Planned Parenthood south texas presents
November 7-21, 2015
French & Michigan Gallery is pleased to host the pop-up exhibition Conversations, a presentation dedicated to Planned Parenthood of South Texas curated by Scott A. Sherer, PhD, Associate Professor of Art History, University of Texas at San Antonio.
Featured artists include Christie Blizard, Jenelle Esparza, Mira Hnatyshn, Julia Barbosa Landois, Libby Rowe, and Anabel Toribio-Martinez.
Exhibition is on view from November 7 through 21. Join us for a preview on Thursday, November 7, 5:30 pm, and a reception on Friday, November 13, 7:00 pm, during Second Friday on Beacon Hill.
A portion of art sales throughout the exhibition will be donated to Planned Parenthood South Texas. Click here for more information on the organization.
Sometimes, even the most simple situations surprise us with variable challenges. We may find the experience of talking across the kitchen table, chatting at the photocopier, catching a stranger’s attention at a supermarket, composing an old-fashioned letter, an e-mail, or a text to be smooth and easy. At times, we may have difficulty expressing thoughts and approaching particular topics. Emotions change and opinions waver between firm and flexible. We have immediate responses and we deliberately prepare for the infinite possibilities of response and potential affect.
All of us inherently respond to the people and the world around us, and we all know that both what we say and how we say it combine to affect meaning.
This exhibition, Conversations, presents the underlying character of the exercise of women’s unvoiced private thoughts, intimate discussion, routine presentation, and dramatic declaration.
The artists consider narratives of communication in women’s lives, as well as the very processes inherent in the actions of thought, reverie, dialogue, and inscription in personal and cultural history.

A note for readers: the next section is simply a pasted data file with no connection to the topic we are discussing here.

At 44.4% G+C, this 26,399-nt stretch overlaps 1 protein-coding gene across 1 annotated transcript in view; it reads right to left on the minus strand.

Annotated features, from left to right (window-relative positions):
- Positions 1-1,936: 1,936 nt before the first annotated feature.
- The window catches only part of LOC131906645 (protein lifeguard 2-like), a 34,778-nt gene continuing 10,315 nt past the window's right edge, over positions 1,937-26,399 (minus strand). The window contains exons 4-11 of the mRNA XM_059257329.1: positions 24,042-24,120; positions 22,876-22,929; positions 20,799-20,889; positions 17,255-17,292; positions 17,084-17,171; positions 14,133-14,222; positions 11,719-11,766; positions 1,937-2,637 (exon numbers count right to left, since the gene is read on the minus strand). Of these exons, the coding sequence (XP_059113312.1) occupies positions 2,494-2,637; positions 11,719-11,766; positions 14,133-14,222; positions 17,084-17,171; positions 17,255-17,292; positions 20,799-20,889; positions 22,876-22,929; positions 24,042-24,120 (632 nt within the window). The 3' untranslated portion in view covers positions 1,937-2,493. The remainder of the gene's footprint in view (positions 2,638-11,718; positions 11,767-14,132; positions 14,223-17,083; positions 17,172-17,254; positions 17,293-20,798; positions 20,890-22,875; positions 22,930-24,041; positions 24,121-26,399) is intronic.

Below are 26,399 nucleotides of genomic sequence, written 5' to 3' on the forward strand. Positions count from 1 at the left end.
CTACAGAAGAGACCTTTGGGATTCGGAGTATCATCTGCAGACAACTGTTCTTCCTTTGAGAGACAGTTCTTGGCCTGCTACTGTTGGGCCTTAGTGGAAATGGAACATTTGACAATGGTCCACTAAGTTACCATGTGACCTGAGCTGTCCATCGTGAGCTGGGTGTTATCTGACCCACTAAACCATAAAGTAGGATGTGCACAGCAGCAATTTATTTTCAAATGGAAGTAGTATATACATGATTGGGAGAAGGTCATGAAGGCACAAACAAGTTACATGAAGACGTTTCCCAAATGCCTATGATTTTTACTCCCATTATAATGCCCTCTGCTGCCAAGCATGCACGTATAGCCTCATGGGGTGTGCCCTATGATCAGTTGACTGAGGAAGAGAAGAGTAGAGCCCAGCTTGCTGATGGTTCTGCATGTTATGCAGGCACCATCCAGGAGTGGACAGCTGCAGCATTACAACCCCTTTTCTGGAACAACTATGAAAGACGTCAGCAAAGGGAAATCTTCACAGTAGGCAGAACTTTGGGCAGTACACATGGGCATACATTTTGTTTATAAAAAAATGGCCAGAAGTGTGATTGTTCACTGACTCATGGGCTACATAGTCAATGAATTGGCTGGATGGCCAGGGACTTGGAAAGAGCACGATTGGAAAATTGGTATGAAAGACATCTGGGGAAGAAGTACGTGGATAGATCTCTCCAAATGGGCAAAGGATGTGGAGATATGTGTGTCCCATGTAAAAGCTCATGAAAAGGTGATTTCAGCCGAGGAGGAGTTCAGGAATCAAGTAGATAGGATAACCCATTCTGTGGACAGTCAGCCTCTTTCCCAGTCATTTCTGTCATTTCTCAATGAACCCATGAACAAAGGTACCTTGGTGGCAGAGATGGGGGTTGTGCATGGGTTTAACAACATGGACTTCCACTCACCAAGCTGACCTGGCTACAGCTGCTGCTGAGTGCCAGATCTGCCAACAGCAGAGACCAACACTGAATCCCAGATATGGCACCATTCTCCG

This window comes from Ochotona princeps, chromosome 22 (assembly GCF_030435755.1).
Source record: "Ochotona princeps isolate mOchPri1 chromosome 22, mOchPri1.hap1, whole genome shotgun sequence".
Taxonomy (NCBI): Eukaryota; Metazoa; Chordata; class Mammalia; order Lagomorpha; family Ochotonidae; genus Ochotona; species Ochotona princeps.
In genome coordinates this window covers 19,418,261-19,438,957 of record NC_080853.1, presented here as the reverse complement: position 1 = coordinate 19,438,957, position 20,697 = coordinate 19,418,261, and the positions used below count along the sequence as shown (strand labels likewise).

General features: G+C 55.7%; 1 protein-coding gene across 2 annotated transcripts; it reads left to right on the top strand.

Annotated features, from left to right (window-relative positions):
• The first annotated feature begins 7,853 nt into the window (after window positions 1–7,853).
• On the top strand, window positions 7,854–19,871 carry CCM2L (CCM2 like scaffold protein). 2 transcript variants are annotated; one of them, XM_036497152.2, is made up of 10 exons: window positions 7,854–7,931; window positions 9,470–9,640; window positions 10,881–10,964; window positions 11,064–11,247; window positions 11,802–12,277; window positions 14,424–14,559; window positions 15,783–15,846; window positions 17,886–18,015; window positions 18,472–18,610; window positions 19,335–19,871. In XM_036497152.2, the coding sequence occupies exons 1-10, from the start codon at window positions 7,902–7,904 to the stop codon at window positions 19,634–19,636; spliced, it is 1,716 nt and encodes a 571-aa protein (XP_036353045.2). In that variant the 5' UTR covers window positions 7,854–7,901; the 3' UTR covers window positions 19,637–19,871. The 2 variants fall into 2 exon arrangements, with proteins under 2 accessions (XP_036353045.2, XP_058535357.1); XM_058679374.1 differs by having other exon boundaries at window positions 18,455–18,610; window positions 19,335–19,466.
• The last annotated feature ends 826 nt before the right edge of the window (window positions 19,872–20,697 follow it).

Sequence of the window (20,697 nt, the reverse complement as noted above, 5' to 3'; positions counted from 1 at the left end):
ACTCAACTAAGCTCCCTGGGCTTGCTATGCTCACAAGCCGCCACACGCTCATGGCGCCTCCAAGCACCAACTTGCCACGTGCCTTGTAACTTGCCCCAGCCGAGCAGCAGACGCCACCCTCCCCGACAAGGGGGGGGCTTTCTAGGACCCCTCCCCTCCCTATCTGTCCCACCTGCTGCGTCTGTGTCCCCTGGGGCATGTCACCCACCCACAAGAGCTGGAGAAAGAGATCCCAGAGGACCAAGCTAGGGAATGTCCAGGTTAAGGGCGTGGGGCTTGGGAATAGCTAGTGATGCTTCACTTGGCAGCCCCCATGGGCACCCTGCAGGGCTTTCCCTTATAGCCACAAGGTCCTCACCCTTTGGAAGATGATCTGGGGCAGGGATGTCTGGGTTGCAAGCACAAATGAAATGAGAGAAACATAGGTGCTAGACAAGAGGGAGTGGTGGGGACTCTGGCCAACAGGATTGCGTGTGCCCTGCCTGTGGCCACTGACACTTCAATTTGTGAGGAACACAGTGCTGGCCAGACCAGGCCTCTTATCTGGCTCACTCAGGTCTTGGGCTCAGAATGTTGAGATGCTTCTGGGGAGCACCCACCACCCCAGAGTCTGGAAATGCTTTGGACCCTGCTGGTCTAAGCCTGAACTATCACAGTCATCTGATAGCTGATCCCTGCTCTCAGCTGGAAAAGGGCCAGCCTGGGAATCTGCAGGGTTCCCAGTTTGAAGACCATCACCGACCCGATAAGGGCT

Anabel Toribio-Martinez’s paintings depict intimate moments of women’s lives, of the power of private thoughts and of the nuanced threads that extend throughout the tenuous character of relationships.
Mira Hnatyshyn’s work depicts the strength of women in contemporary culture, honoring the self and challenging the legacy of discourses that influence women’s lives and the lenses through which we may view women in life and in representations.
Julia Barbosa Landois’s works on paper consider how language operates, how words such as “mom” and “madre” may carry a range of connotations from humorous pop-cultural memes to the vulgar.
Jenelle Esparza’s sculptural installation focuses on the function of the power of words and their relationships to women in various stages of their lives as they pass insight and information across generations.
Libby Rowe considers the character of visual and textual modes of communication that connect and transform virtual distances that link the unique space where one might have a cup of tea to the unique space of another sitting faraway in another time zone.
Christie Blizard challenges the character of how meaning is traditionally “framed” in public and private spheres. Based upon her investigations of the possibilities and limitations of painting and performance, in a recent project, she has been accessing national television media with her body, her text paintings, and her challenge to others to consider how media influences our psyches and the societies in which we live.
Image: Anabel Toribio-Martinez, Interference, 2013. Oil on panel, 36 x 56 inches. (Previous page) Anabel Toribio-Martinez, The Evening (detail), 2013. Oil on panel, 24 x 30 inches. Courtesy of the artist.